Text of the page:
— History of Woman Suffrage, Volume III (of III) • Various

... complained of, and removed a large number of them, appointing others less subject to the temptations which the local magnate was not likely to resist. This was a blow at the hold of the feudal baronage on the office, and a step in its transformation into a subordinate executive office, which was rapidly going on during the reign. In 1176, in the Assize of Northampton, the provisions of the Assize of Clarendon for the enforcement of criminal justice were made more severe, and new enactments were added. In 1181 ...
— The History of England From the Norman Conquest - to the Death of John (1066-1216) • George Burton Adams

... take this means of presenting the true position of literary copyright in Canada, a subject which is but little understood, and upon which the Executive and the Council apparently did not ...
— The Copyright Question - A Letter to the Toronto Board of Trade • George N. Morang

... 1857, and his whole administration was marked with reform and ability. Judge Mason was educated at West Point, and he is a man of sterling integrity, a sound jurist, experienced in patent law, and a splendid executive officer. One thing may be relied upon, if Judge Mason should receive and accept the appointment of Commissioner, inventors will not have to complain long of delay in the examination of their cases ...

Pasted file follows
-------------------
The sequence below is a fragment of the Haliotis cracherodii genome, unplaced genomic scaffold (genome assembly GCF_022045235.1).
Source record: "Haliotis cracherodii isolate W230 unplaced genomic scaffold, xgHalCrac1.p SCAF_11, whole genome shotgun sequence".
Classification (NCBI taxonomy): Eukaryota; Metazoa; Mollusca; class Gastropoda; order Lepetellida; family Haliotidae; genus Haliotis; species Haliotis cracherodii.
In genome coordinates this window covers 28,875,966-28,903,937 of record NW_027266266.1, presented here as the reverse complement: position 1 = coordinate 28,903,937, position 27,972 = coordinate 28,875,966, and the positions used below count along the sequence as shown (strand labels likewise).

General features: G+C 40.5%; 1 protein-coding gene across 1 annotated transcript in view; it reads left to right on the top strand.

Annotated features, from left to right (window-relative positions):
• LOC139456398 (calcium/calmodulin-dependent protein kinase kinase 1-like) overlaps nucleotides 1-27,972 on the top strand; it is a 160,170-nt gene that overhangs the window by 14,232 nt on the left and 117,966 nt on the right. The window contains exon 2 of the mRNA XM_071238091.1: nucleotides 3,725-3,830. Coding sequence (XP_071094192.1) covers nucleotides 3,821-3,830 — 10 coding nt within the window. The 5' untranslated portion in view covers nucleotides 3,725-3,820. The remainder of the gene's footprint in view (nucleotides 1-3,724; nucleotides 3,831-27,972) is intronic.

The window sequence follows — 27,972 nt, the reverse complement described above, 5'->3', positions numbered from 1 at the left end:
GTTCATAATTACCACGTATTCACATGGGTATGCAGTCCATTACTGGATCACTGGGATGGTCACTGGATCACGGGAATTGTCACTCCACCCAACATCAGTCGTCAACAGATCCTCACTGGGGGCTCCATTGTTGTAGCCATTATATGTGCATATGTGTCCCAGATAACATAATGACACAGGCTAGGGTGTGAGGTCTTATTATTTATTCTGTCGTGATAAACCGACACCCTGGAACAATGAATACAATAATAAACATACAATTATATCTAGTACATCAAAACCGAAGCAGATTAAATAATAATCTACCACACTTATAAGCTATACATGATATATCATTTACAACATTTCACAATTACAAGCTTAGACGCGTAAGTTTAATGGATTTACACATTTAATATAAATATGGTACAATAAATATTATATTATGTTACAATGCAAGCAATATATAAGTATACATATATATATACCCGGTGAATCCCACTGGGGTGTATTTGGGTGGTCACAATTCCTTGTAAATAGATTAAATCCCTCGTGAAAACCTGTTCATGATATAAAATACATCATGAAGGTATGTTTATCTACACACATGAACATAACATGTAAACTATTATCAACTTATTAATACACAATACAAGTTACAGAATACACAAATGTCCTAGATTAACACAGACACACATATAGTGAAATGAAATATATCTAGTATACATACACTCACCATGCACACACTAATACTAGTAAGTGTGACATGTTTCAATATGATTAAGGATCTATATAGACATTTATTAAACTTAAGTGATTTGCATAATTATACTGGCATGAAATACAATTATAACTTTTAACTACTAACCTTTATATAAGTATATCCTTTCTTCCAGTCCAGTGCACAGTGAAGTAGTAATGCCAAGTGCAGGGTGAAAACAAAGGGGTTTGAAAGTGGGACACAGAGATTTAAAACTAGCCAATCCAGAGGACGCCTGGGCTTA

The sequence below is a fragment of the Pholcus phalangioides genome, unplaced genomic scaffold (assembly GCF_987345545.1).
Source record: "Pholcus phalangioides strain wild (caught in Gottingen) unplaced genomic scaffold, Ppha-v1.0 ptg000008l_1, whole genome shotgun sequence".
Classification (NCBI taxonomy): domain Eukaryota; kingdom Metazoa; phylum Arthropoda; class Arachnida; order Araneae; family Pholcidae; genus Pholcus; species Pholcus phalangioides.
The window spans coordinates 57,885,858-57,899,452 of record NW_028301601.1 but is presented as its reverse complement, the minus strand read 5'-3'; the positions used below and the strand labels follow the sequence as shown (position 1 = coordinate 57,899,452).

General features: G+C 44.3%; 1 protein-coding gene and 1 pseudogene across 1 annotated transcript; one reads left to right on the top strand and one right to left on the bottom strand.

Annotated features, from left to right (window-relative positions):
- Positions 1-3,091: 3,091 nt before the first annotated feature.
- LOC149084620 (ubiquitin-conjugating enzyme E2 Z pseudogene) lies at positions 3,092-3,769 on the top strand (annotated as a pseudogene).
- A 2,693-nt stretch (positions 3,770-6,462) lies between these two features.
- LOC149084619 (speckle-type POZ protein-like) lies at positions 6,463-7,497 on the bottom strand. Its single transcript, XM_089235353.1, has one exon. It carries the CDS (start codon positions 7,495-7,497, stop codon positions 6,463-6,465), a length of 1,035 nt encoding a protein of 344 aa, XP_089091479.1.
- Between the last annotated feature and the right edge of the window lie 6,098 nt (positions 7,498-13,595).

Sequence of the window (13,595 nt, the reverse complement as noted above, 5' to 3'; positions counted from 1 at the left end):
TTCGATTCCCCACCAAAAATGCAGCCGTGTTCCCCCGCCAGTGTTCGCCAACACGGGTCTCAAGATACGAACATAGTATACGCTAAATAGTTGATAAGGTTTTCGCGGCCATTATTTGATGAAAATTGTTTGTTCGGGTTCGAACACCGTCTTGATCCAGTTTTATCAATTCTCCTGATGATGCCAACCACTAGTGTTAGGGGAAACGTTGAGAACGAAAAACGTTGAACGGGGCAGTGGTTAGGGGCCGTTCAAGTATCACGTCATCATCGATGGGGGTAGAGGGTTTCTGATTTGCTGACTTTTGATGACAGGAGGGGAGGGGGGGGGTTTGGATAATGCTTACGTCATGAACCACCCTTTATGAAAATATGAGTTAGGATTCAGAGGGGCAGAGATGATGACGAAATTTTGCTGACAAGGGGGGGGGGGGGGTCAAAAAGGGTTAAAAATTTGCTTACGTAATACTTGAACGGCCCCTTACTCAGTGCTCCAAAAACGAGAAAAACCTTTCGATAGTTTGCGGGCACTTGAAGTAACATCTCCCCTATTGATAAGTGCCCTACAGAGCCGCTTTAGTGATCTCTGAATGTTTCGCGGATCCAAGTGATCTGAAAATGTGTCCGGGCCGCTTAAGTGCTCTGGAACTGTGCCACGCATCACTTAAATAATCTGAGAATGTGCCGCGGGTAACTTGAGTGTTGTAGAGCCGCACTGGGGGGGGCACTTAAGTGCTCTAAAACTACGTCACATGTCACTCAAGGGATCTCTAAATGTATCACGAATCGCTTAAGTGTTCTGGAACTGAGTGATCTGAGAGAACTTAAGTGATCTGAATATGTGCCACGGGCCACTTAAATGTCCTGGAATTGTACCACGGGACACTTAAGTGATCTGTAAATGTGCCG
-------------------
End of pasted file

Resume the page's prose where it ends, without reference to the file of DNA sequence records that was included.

— Scientific American, Vol. 17, No. 26 December 28, 1867 • Various

... Opinion, that the Executive Power has as just a Title to the Allegiance and Obedience of the Subject, according to the Rules of known Laws enacted by the Legislative, as the Subject has to Protection, Liberty and Property: And so on ...
— Franco-Gallia • Francis Hotoman

... the federal powers, and there will necessarily be greater intensity in the exercise of acknowledged authority; nevertheless, consolidation need not be the subject of serious apprehension. At the beginning of the war, when the Union was sorely beset with the most imminent dangers, the executive power was extended far beyond its ordinary limits; and perhaps this excess of action has been in some cases too long continued, and has been made to embrace objects not legitimately within the emergency which originally ...
— The Continental Monthly, Vol. 3, No. 1 January 1863 - Devoted To Literature And National Policy • Various

... 'M-m! now if Mr. Shinn was aboard—' Mr. Shinn was our executive. 'But Mr. Shinn is ashore. However, I'll tell you what; I will speak to the captain about it,' and he steps inside the bulkhead and writes a message ...
— Wide Courses • James Brendan Connolly

... their executive, He told us their design; And the Saints are proudly marching on ...
— The Lions of the Lord - A Tale of the Old West • Harry Leon Wilson

... endued to an unrivalled degree; and to acquire unbounded influence with those who might be subservient to his interest, by an assiduous application to their prevailing passions. Not that play was altogether left out in the projection of his economy.— Though he engaged himself very little in the executive part of gaming, he had not been long in Vienna, when he entered into league with a genius of that kind, whom he distinguished among the pupils of the academy, and who indeed had taken up his habitation ...